You get respect by earning it and you don’t earn it by insulting people. Dr. Fred Mueller is one of the finest people I have ever met in our profession. He started sounding the alarm on catastrophic injuries while Matt was still playing. Neither he nor Dr. Cantu are ignoring injuries. They report everything reported directly to them by fellow medical professionals. Neither of them are scanning the web on a daily basis for stories that would still need professional corroboration. Could their system be improved upon? Absolutely. But that would require funding.
Very valid statement John… I agree that both Mueller and Cantu are doing good work, I can go toe-to-toe with Matt on this… What bothers the heck out of me on the cata injury thing is that Matt has shared all this information with both of them to no-avail… Matt took great effort to catalog injuries based upon their reports, yet both of them directly IGNORE Matt… Does that mean he has to call them names? No, I don’t agree with that, but what does someone have to do?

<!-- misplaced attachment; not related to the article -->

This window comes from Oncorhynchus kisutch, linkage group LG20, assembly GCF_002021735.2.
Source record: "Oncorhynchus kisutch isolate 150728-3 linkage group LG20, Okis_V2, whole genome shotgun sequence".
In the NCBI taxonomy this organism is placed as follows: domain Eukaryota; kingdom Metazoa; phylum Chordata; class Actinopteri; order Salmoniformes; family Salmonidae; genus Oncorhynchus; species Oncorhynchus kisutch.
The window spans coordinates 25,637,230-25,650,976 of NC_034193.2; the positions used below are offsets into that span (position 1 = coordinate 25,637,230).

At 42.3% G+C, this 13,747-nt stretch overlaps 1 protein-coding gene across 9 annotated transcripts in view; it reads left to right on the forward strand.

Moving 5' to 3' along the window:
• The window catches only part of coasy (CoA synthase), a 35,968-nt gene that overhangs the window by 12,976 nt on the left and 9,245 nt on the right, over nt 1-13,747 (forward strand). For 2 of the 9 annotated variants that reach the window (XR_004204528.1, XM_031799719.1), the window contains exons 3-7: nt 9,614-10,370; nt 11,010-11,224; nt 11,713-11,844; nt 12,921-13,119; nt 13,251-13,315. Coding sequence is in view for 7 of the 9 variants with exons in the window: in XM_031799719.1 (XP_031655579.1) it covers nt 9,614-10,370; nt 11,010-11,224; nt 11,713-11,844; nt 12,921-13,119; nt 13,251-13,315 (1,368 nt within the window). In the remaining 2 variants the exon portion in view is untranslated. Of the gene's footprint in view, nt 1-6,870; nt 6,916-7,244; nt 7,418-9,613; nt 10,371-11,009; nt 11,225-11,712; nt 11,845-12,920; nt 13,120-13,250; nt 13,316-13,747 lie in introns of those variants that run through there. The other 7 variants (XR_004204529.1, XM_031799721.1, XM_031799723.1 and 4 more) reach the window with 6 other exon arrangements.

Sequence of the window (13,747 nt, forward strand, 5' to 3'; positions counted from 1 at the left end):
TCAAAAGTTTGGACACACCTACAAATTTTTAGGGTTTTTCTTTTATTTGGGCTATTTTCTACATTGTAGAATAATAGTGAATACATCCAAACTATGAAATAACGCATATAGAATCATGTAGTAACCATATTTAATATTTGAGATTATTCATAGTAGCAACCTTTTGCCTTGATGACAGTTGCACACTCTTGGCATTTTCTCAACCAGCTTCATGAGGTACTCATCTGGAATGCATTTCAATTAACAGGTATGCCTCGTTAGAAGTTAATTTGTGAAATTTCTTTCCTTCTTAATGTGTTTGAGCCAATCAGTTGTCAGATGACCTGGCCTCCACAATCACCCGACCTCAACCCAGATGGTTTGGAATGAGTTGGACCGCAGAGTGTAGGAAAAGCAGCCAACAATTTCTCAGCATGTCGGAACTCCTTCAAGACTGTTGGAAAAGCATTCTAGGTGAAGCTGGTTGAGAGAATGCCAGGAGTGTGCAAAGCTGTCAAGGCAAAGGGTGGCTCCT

Oh and calling someone a name is far less as ignorant as telling people you don’t respect someone because of their “friends”. I have been told this many times by others in this community about me and my friendship with Matt…